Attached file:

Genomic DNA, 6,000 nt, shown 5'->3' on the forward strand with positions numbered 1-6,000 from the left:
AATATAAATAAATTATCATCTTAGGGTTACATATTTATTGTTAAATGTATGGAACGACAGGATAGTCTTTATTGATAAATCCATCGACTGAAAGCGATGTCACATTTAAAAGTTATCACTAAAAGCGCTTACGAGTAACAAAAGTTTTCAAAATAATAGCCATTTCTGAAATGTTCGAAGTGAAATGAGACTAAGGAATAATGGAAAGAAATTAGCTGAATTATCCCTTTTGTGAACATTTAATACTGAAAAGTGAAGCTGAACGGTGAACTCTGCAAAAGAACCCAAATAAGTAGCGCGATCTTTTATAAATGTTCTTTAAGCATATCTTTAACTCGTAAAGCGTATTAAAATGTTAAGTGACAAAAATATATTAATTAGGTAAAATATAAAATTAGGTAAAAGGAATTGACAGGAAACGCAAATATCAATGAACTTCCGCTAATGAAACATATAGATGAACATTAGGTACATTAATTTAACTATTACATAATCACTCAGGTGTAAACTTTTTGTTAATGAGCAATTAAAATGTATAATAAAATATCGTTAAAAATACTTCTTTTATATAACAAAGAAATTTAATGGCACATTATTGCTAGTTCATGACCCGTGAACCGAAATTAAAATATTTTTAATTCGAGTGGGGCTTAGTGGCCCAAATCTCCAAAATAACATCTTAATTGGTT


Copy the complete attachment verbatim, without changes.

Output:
Genomic DNA, 6,000 nt, shown 5'->3' on the forward strand with positions numbered 1-6,000 from the left:
AATATAAATAAATTATCATCTTAGGGTTACATATTTATTGTTAAATGTATGGAACGACAGGATAGTCTTTATTGATAAATCCATCGACTGAAAGCGATGTCACATTTAAAAGTTATCACTAAAAGCGCTTACGAGTAACAAAAGTTTTCAAAATAATAGCCATTTCTGAAATGTTCGAAGTGAAATGAGACTAAGGAATAATGGAAAGAAATTAGCTGAATTATCCCTTTTGTGAACATTTAATACTGAAAAGTGAAGCTGAACGGTGAACTCTGCAAAAGAACCCAAATAAGTAGCGCGATCTTTTATAAATGTTCTTTAAGCATATCTTTAACTCGTAAAGCGTATTAAAATGTTAAGTGACAAAAATATATTAATTAGGTAAAATATAAAATTAGGTAAAAGGAATTGACAGGAAACGCAAATATCAATGAACTTCCGCTAATGAAACATATAGATGAACATTAGGTACATTAATTTAACTATTACATAATCACTCAGGTGTAAACTTTTTGTTAATGAGCAATTAAAATGTATAATAAAATATCGTTAAAAATACTTCTTTTATATAACAAAGAAATTTAATGGCACATTATTGCTAGTTCATGACCCGTGAACCGAAATTAAAATATTTTTAATTCGAGTGGGGCTTAGTGGCCCAAATCTCCAAAATAACATCTTAATTGGTT